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Remarks delivered by IMF Deputy Managing Director, Min Zhu at a Media Briefing held at the Mövenpick Hotel, Accra, Ghana - 2nd February, 2016

Good afternoon and thank you for making the time to join this media engagement. I am very pleased to be here today representing the International Monetary Fund (IMF) on this important visit to Ghana. Earlier today, I had a very fruitful meeting with President John Dramani Mahama and have also had meetings with Finance Minister Seth Terkper, Bank of Ghana Deputy Governor Millison K. Narh, some of the leading economists, business leaders and representatives of civil society organisations. Today, I also joined policymakers from Ghana and the broader African region at the opening of a conference on Enhanced Data for Better Macro-Policies in Africa.
This is a crucial time for this country. For many years, Ghana stood out as a model for democracy and social stability. Your achievements in reducing poverty levels, improving the welfare of most vulnerable and providing key social services such as health and education were noticed in the region. But the past few years have been characterized by uncertainty and challenges: fiscal and external imbalances, depressed commodity prices, a growing public debt, high inflation and a weakening currency are creating a difficult outlook for the country. In our conversations, we have all shared the same concerns about addressing these challenges.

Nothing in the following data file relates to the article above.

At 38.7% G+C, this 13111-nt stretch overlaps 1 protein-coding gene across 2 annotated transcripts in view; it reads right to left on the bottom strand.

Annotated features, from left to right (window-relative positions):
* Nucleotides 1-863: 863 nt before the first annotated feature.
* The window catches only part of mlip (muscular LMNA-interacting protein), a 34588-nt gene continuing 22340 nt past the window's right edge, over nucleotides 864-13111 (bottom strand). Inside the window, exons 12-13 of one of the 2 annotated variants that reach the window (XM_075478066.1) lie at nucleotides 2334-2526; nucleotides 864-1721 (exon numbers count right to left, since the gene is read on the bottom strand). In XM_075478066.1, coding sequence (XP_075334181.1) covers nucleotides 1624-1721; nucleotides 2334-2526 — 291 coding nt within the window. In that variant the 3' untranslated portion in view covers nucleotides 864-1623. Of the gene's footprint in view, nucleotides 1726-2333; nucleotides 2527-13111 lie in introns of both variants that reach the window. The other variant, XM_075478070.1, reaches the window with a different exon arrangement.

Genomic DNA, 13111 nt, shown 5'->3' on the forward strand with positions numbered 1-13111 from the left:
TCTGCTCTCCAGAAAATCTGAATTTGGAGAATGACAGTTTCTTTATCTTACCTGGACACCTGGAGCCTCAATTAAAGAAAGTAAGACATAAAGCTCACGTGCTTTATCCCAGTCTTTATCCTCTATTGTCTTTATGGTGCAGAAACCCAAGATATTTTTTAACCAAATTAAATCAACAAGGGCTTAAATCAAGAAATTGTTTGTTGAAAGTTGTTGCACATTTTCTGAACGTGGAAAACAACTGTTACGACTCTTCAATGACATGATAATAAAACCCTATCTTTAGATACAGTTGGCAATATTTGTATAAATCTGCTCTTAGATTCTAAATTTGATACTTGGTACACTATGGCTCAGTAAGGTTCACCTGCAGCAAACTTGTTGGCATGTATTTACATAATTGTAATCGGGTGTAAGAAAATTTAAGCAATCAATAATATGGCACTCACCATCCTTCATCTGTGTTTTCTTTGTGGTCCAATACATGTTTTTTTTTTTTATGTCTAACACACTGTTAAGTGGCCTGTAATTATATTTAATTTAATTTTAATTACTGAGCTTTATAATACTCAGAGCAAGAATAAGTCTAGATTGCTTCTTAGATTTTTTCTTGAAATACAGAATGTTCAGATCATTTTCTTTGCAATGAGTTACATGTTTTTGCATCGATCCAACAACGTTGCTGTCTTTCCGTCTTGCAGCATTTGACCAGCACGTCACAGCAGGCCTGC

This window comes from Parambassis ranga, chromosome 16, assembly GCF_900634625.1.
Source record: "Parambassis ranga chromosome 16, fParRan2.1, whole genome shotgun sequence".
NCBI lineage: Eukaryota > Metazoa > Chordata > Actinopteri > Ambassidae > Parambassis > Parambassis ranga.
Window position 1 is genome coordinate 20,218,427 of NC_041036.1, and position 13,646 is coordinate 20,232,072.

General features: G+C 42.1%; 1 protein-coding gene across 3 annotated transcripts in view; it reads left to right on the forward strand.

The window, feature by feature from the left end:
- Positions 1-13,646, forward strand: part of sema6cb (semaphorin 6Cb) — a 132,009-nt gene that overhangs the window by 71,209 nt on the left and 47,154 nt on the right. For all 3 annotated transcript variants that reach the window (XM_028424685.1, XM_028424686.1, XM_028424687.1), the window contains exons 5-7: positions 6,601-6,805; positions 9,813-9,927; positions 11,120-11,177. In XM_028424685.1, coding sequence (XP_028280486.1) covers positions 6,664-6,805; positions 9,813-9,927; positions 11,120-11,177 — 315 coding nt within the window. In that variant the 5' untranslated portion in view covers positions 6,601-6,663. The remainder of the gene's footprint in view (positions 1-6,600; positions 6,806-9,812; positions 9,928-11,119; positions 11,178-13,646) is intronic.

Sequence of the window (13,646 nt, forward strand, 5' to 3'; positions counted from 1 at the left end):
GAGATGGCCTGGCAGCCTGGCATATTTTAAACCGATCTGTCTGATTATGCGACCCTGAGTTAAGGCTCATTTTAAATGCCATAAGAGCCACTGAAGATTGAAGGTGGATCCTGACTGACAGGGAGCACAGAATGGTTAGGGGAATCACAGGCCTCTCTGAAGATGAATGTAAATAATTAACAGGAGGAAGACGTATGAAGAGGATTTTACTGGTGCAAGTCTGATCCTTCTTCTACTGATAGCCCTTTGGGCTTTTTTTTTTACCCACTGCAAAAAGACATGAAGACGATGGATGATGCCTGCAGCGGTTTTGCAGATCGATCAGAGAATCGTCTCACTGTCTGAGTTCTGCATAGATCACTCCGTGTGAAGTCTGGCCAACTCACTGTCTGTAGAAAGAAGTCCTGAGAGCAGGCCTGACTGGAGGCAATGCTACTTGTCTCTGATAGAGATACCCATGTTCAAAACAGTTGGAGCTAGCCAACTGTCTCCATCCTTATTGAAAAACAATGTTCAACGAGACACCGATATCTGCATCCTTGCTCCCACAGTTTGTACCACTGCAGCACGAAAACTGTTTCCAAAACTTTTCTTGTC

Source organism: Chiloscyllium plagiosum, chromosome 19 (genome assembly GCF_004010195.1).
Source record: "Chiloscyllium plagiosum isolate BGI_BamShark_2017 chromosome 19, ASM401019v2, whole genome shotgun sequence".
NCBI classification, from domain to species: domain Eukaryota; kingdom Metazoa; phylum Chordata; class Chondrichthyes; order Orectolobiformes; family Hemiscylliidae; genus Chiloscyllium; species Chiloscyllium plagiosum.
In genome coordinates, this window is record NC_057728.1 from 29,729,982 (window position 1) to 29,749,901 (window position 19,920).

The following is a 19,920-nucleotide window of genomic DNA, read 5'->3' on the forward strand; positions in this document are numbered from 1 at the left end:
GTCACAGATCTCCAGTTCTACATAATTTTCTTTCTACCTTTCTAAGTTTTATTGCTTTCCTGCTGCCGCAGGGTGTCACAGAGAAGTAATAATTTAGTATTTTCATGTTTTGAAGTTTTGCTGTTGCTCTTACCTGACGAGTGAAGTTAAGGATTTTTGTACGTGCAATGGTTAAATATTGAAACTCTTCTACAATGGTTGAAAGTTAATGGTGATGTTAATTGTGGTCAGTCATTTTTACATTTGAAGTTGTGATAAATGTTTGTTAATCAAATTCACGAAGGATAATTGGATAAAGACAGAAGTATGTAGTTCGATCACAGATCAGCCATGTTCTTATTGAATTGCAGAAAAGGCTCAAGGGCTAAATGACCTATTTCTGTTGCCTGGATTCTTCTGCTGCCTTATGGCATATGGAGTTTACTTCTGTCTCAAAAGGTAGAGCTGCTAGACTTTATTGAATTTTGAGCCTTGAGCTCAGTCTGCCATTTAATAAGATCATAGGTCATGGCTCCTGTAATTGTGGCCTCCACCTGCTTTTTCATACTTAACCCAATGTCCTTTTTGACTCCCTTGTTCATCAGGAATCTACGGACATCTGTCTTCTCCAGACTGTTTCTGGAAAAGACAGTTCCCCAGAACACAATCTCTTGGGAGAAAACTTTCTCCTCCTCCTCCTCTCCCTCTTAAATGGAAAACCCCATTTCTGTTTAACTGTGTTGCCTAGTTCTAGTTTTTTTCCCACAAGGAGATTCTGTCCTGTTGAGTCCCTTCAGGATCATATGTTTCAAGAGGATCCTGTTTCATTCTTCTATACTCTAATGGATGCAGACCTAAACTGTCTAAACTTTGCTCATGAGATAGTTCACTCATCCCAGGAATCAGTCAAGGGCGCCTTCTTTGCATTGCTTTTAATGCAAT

President Mahama and I discussed the broadly satisfactory progress that is being made by Ghana in its financial and economic program that is supported by the IMF’s Extended Credit Facility (ECF) arrangement. Our Executive Board recently completed the second review of this program. The program aims to restore debt sustainability and macroeconomic stability in the country, and to foster a return to high growth and job creation, while protecting social spending.
My conversation with President Mahama also covered the necessary policy responses required to meet the immediate vulnerabilities facing the economy. We exchanged views on the best way forward in this environment of constrained budgetary resources and deteriorated external conditions. Our discussion focused on the wide range of ambitious reforms that are required to maintain fiscal sustainability, reduce debt and inflation, and resolve the energy crisis, whilst also promoting inclusive growth for all Ghanaians.
Let me conclude by saying that we have a close working relationship with your government, not only through the ECF program, but also by providing both policy advice and technical assistance for capacity development. This is what we do with all of our member countries. It is the value-added that the IMF can bring to our relationship with Ghana in a spirit of cooperation.
So allow me once again to thank President Mahama, Finance Minister Terkper and Deputy Governor Narh for our very positive and constructive exchange of views during my visit. I look forward to working with you all as we go forward together to strengthen the prospects for Ghana’s continued economic development.

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